Under California’s Medical Injury Compensation Reform Act (MICRA), damages related to pain and suffering (also known as non-economic damages) as a result of medical malpractice cannot exceed $250,000.
Back in November, Proposition 46 was defeated, with 67% of California voters rejecting the ballot measure, which aimed to increase the cap on pain-and-suffering damage awards. If it had passed, Proposition 46 would have seen an increase in the cap on such damages to $1.1 million.
The California Supreme Court, however, recently agreed to hear a case, Hughes v. Pham, which challenges the constitutionality of this cap on pain-and-suffering damages awarded in medical malpractice lawsuits, and also how such damages should be paid.
The plaintiff in Hughes v. Pham, Trent Hughes, alleges that the delay of the defendant, neurosurgeon Christopher Pham, in treating Hughes after an off-road accident resulted in Hughes becoming a paraplegic. At trial, a jury awarded Hughes $2.75 million in non-economic damages, but MICRA provisions resulted in a reduction of this award to the capped amount of $250,000.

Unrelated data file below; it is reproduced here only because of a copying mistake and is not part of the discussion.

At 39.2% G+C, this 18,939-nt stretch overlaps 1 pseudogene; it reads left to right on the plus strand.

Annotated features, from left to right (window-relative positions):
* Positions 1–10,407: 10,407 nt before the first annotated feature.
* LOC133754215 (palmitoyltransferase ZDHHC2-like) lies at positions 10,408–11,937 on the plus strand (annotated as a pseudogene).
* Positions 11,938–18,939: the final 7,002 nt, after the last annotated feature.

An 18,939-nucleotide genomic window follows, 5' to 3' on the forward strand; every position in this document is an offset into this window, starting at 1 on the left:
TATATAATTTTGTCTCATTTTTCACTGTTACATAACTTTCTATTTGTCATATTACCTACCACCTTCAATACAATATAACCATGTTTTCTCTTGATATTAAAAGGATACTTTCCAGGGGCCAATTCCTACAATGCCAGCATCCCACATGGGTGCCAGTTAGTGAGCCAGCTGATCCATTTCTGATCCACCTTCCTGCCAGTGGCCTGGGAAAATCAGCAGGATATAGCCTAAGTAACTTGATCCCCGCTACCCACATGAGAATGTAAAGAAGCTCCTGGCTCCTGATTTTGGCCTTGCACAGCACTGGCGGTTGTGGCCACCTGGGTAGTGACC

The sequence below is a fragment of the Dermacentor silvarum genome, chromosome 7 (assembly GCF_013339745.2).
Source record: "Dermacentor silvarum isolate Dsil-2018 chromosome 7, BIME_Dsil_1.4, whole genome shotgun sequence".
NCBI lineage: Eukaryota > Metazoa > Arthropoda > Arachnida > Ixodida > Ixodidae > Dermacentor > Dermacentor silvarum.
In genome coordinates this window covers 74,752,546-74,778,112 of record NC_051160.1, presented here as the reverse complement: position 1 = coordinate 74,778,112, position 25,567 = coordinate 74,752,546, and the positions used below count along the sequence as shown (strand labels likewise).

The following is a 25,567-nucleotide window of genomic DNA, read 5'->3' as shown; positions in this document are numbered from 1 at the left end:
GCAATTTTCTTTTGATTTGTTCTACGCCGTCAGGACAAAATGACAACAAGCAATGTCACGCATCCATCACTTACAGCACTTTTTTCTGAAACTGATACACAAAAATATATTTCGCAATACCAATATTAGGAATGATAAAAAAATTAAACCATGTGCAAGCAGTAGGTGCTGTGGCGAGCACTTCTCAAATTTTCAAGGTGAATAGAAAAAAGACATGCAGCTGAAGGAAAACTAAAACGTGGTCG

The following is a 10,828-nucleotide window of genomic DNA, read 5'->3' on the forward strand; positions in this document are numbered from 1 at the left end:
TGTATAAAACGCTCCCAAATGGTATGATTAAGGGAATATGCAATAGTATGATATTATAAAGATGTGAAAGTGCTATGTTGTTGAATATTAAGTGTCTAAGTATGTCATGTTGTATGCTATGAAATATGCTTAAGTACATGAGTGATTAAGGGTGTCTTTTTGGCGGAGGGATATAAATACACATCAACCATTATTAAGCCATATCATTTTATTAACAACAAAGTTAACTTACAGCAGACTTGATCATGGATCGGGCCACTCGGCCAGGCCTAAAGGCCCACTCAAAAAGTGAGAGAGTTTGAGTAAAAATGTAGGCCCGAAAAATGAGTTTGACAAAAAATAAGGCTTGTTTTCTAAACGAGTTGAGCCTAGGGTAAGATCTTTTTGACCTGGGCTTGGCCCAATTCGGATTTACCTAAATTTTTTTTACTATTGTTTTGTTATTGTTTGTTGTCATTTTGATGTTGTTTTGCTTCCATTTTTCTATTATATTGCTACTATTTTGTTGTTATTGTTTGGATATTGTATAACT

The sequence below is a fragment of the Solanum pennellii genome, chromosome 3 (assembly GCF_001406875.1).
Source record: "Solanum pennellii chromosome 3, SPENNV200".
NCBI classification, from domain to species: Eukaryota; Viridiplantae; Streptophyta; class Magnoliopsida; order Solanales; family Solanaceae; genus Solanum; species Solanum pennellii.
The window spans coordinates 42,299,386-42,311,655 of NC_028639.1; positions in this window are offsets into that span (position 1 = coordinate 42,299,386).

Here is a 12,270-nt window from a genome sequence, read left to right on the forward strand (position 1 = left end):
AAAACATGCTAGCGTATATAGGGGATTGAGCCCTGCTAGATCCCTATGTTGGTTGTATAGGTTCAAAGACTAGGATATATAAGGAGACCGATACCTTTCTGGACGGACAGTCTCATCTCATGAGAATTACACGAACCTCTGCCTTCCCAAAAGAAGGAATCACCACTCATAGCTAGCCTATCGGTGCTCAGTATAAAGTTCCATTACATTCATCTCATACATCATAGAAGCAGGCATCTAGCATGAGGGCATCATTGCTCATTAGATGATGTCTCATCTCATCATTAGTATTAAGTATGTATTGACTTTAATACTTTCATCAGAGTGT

A later judgment of the Court of Appeals upheld the trial court’s ruling against the Hughes, except for the issue of the structure of the judgment.
The California Supreme Court has ordered briefing in the case deferred pending its judgment in Rashidi v. Moser, which addresses the issue of whether non-economic damages awarded in a medical malpractice case can be offset by amounts received in other settlement.
If you or a loved one has been injured as a result of a medical misdiagnosis and are seeking a qualified medical malpractice attorney, contact Los Angeles doctor-turned-lawyer Bradley I. Kramer for a free consultation today.